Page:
MilliporeSigma
  • Home
  • Search Results
  • Effect of broad-spectrum antibiotics on bacterial translocation in burned or septic rats.

Effect of broad-spectrum antibiotics on bacterial translocation in burned or septic rats.

Chinese medical journal (2019-05-30)
Zhen-Liang Wen, Li-Di Zhang, Shao-Ze Liu, Jiao Liu, Yi-Zhu Chen, De-Chang Chen
ABSTRACT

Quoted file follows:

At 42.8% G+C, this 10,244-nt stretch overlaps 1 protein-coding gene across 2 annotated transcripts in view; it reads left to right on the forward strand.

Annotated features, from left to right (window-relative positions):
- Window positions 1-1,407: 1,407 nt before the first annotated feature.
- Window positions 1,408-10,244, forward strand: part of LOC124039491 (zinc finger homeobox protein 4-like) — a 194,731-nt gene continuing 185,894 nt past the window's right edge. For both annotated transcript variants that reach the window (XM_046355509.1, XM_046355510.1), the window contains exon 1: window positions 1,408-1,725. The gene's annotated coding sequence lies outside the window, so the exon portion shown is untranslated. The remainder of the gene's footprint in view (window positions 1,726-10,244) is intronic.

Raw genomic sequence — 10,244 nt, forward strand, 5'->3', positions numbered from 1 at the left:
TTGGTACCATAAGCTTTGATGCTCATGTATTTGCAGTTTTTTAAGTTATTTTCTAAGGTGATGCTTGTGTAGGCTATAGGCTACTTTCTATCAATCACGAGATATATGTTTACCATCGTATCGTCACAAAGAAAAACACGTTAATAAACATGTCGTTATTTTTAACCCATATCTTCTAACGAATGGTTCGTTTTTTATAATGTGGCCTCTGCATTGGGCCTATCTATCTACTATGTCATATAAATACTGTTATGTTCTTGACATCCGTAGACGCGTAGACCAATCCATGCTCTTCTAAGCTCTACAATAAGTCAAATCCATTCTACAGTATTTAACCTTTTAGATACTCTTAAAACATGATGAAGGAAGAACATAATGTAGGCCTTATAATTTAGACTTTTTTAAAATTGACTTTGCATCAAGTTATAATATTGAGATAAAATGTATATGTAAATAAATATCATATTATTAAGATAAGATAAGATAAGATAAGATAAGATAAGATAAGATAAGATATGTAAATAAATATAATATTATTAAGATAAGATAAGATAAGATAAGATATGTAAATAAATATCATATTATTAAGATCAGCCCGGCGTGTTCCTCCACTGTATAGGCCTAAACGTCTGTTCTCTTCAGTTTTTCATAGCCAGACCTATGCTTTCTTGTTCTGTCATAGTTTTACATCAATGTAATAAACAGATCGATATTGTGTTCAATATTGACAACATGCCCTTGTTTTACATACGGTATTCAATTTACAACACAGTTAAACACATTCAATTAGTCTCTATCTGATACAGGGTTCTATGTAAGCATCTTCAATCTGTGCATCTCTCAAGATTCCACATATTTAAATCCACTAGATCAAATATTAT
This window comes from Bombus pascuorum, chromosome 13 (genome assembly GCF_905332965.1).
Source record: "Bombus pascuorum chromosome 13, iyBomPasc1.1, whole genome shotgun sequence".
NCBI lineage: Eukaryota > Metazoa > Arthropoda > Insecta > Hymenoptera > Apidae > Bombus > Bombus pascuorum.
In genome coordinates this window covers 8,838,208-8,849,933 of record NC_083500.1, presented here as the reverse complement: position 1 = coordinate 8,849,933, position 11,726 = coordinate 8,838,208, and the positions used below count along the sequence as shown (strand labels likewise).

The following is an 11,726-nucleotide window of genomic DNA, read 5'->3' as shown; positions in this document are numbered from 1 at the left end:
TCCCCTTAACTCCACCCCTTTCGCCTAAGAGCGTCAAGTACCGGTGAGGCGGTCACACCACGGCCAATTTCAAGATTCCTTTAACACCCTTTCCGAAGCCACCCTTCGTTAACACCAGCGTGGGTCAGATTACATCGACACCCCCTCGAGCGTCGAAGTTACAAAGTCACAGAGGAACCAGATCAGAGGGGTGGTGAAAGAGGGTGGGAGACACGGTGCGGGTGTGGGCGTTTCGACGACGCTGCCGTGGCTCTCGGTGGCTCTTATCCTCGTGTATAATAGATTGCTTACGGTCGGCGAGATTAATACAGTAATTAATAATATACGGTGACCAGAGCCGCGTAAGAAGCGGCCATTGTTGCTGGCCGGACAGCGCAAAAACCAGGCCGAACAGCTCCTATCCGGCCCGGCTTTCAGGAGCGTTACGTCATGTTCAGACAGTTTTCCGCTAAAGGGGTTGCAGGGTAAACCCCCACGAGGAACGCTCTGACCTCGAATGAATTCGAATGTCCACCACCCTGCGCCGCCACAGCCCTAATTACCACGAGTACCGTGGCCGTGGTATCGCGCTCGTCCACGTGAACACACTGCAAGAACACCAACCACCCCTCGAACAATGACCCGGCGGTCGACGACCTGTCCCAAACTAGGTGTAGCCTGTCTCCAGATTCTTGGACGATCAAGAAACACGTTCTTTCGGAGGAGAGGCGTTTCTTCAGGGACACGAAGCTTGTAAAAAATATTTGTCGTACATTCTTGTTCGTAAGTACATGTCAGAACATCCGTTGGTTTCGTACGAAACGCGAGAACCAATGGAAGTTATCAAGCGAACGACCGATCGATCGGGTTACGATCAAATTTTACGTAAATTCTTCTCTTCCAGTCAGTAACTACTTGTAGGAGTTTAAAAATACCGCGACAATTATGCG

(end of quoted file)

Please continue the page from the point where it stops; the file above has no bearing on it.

Antibiotics are frequently used to treat critically ill patients, and its use is often accompanied by intestinal dysbiosis that might further lead to bacterial translocation (BT). Nevertheless, studies on the relationship between antibiotic therapy and BT are rare. In the present study, we investigated the effect of broad-spectrum antibiotics on BT in an experimental rat model of burn or sepsis injury. The septic rat model was simulated by a second insult with lipopolysaccharides after burn injury. Ninety-two male Sprague-Dawley rats were randomly divided into control, burn, and sepsis groups (n = 8 or 9, each group), and the latter two groups were then treated with imipenem or ceftriaxone for 3 or 9 days. The mesenteric lymph nodes, liver, lungs, and blood were collected at each time point under sterile conditions for quantitative bacterial culture and strain identification. The differences between the groups were compared by Fisher exact test or Mann-Whitney U test. Only minimal Escherichia coli translocation to the mesenteric lymph nodes was observed in the normal control group, in which the BT rate was 12.5%. Burn injury did not affect the BT rate (Burn group vs. Control group, 12.5% vs. 12.5%, P = 1.000), whereas the BT rate showed an increased trend after the second insult with lipopolysaccharide (Sepsis group vs. Control group, 44.4% vs. 12.5%, P = 0.294), and many strains of Enterobacteria spp. were detected in distant organs (liver, lung, and blood) [Sepsis group vs. Control group, 0 (0,3) vs. 0 (0,0), U = 20, P = 0.045]. After the antibiotic treatment, BT to the distant organs was increased in burned rats [Burn IT3 group vs. Burn group, 0 (0,2) vs. 0 (0,0); Burn IT9 group vs. Burn group, 0 (0,1) vs. 0 (0,0); Burn CT9 group vs. Burn group, 0 (0,2) vs. 0 (0,0); all U = 20 and P = 0.076] but decreased in septic rats [Sepsis CT3 group vs. Sepsis group, 0 (0,0) vs. 0 (0,3), U = 20, P = 0.045]. The total amount of translocated bacteria, regardless of which antibiotic was used, was increased in burned rats [Burn IT9 group vs. Burn group, 2.389 (0,2.845) vs. 0 (0,2.301) Log10 colony-forming units (CFU)/g, U = 14, P = 0.034; Burn CT3 group vs. Burn group, 2.602 (0,3.633) vs. 0 (0,2.301) Log10 CFU/g, U = 10.5, P = 0.009], but there was a slightly decreased trend in septic rats [Sepsis IT9 group vs. Sepsis group, 2.301 (2,3.146) vs. 0 (0,4.185) Log10 CFU/g, U = 36, P = 0.721; Sepsis CT9 group vs. Sepsis group, 2 (0,3.279) vs. 0 (0,4.185) Log10 CFU/g, U = 32.5, P = 0.760]. Remarkably, the quantity of Enterococci spp. dramatically increased after broad-spectrum antibiotic treatment in both the burned and septic groups [Burn IT3 group vs. Burn group, 1 (0,5.164) vs. 0 (0,0) Log10 CFU/g, U = 16; Burn IT9 group vs. Burn group, 1 (0,2.845) vs. 0 (0,0) Log10 CFU/g, U = 16; Burn CT3 group vs. Burn group, 2.602 (0,3.633) vs. 0 (0,0) Log10 CFU/g, U = 8; Burn CT9 group vs. Burn group, 1 (0,4.326) vs. 0 (0,0) Log10 CFU/g, U = 16; Sepsis IT3 group vs. Sepsis group, 2.477 (0,2.903) vs. 0 (0,0) Log10 CFU/g, U = 4.5; Sepsis IT9 group vs. Sepsis group, 2 (0,3.146) vs. 0 (0,0) Log10 CFU/g, U = 9; Sepsis CT3 group vs. Sepsis group, 1.151 (0,2.477) vs. 0 (0,0) Log10 CFU/g, U = 18; Sepsis CT9 group vs. Sepsis group, 2 (0,3) vs. 0 (0,0) Log10 CFU/g, U = 13.5; all P < 0.05]. Broad-spectrum antibiotics promote BT in burned rats but prevent BT in septic rats, especially preventing BT to distant organs, such as the liver and lung. Moreover, Enterococci spp. with high drug resistance and high pathogenicity translocated most after antibiotic treatment.